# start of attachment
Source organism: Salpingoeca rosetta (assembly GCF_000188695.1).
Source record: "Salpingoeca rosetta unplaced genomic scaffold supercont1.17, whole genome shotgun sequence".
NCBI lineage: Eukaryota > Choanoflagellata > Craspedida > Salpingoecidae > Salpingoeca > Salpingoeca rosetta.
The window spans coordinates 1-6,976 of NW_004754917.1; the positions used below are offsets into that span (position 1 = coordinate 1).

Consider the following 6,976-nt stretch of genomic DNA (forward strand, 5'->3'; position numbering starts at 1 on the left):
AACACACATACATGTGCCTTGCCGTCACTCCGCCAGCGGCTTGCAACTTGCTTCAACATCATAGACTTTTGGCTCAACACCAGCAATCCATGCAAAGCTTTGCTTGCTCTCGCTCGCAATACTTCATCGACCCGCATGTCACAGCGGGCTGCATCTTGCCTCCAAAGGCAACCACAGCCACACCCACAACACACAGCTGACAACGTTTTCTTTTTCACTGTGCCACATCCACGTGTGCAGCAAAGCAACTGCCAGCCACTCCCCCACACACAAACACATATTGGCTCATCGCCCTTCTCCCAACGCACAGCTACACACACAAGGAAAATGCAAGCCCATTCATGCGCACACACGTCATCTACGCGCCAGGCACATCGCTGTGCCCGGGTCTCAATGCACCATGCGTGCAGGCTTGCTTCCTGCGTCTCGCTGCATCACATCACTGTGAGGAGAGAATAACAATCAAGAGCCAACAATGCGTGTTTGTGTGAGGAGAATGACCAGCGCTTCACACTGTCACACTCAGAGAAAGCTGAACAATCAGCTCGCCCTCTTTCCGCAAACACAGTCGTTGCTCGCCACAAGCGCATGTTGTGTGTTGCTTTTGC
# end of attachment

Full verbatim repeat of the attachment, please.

Source organism: Salpingoeca rosetta (assembly GCF_000188695.1).
Source record: "Salpingoeca rosetta unplaced genomic scaffold supercont1.17, whole genome shotgun sequence".
NCBI lineage: Eukaryota > Choanoflagellata > Craspedida > Salpingoecidae > Salpingoeca > Salpingoeca rosetta.
The window spans coordinates 1-6,976 of NW_004754917.1; the positions used below are offsets into that span (position 1 = coordinate 1).

Consider the following 6,976-nt stretch of genomic DNA (forward strand, 5'->3'; position numbering starts at 1 on the left):
AACACACATACATGTGCCTTGCCGTCACTCCGCCAGCGGCTTGCAACTTGCTTCAACATCATAGACTTTTGGCTCAACACCAGCAATCCATGCAAAGCTTTGCTTGCTCTCGCTCGCAATACTTCATCGACCCGCATGTCACAGCGGGCTGCATCTTGCCTCCAAAGGCAACCACAGCCACACCCACAACACACAGCTGACAACGTTTTCTTTTTCACTGTGCCACATCCACGTGTGCAGCAAAGCAACTGCCAGCCACTCCCCCACACACAAACACATATTGGCTCATCGCCCTTCTCCCAACGCACAGCTACACACACAAGGAAAATGCAAGCCCATTCATGCGCACACACGTCATCTACGCGCCAGGCACATCGCTGTGCCCGGGTCTCAATGCACCATGCGTGCAGGCTTGCTTCCTGCGTCTCGCTGCATCACATCACTGTGAGGAGAGAATAACAATCAAGAGCCAACAATGCGTGTTTGTGTGAGGAGAATGACCAGCGCTTCACACTGTCACACTCAGAGAAAGCTGAACAATCAGCTCGCCCTCTTTCCGCAAACACAGTCGTTGCTCGCCACAAGCGCATGTTGTGTGTTGCTTTTGC